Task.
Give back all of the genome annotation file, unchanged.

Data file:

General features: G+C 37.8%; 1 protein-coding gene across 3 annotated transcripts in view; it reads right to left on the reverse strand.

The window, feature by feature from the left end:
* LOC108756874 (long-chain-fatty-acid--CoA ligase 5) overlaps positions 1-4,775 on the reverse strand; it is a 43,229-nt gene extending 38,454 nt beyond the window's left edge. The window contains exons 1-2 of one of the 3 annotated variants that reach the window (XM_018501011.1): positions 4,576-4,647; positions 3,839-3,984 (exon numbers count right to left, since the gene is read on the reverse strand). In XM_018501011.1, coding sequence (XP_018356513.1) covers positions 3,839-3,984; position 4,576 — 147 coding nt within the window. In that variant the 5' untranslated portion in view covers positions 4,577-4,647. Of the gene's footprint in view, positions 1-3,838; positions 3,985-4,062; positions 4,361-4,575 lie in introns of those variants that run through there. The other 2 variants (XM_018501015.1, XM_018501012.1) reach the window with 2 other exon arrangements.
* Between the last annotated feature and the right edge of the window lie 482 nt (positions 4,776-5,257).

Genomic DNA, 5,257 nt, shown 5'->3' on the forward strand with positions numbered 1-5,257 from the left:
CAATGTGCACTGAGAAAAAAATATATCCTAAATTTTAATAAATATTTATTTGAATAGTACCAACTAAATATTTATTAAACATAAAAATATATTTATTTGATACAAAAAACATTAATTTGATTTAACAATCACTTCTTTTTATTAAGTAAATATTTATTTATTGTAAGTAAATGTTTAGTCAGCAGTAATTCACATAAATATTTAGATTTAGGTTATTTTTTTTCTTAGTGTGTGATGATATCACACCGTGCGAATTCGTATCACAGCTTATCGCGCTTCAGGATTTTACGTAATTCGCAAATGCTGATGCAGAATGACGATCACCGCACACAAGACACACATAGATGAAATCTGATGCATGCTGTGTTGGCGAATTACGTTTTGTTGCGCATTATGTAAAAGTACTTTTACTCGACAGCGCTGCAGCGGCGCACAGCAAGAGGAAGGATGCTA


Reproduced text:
General features: G+C 37.8%; 1 protein-coding gene across 3 annotated transcripts in view; it reads right to left on the reverse strand.

The window, feature by feature from the left end:
* LOC108756874 (long-chain-fatty-acid--CoA ligase 5) overlaps positions 1-4,775 on the reverse strand; it is a 43,229-nt gene extending 38,454 nt beyond the window's left edge. The window contains exons 1-2 of one of the 3 annotated variants that reach the window (XM_018501011.1): positions 4,576-4,647; positions 3,839-3,984 (exon numbers count right to left, since the gene is read on the reverse strand). In XM_018501011.1, coding sequence (XP_018356513.1) covers positions 3,839-3,984; position 4,576 — 147 coding nt within the window. In that variant the 5' untranslated portion in view covers positions 4,577-4,647. Of the gene's footprint in view, positions 1-3,838; positions 3,985-4,062; positions 4,361-4,575 lie in introns of those variants that run through there. The other 2 variants (XM_018501015.1, XM_018501012.1) reach the window with 2 other exon arrangements.
* Between the last annotated feature and the right edge of the window lie 482 nt (positions 4,776-5,257).

Genomic DNA, 5,257 nt, shown 5'->3' on the forward strand with positions numbered 1-5,257 from the left:
CAATGTGCACTGAGAAAAAAATATATCCTAAATTTTAATAAATATTTATTTGAATAGTACCAACTAAATATTTATTAAACATAAAAATATATTTATTTGATACAAAAAACATTAATTTGATTTAACAATCACTTCTTTTTATTAAGTAAATATTTATTTATTGTAAGTAAATGTTTAGTCAGCAGTAATTCACATAAATATTTAGATTTAGGTTATTTTTTTTCTTAGTGTGTGATGATATCACACCGTGCGAATTCGTATCACAGCTTATCGCGCTTCAGGATTTTACGTAATTCGCAAATGCTGATGCAGAATGACGATCACCGCACACAAGACACACATAGATGAAATCTGATGCATGCTGTGTTGGCGAATTACGTTTTGTTGCGCATTATGTAAAAGTACTTTTACTCGACAGCGCTGCAGCGGCGCACAGCAAGAGGAAGGATGCTA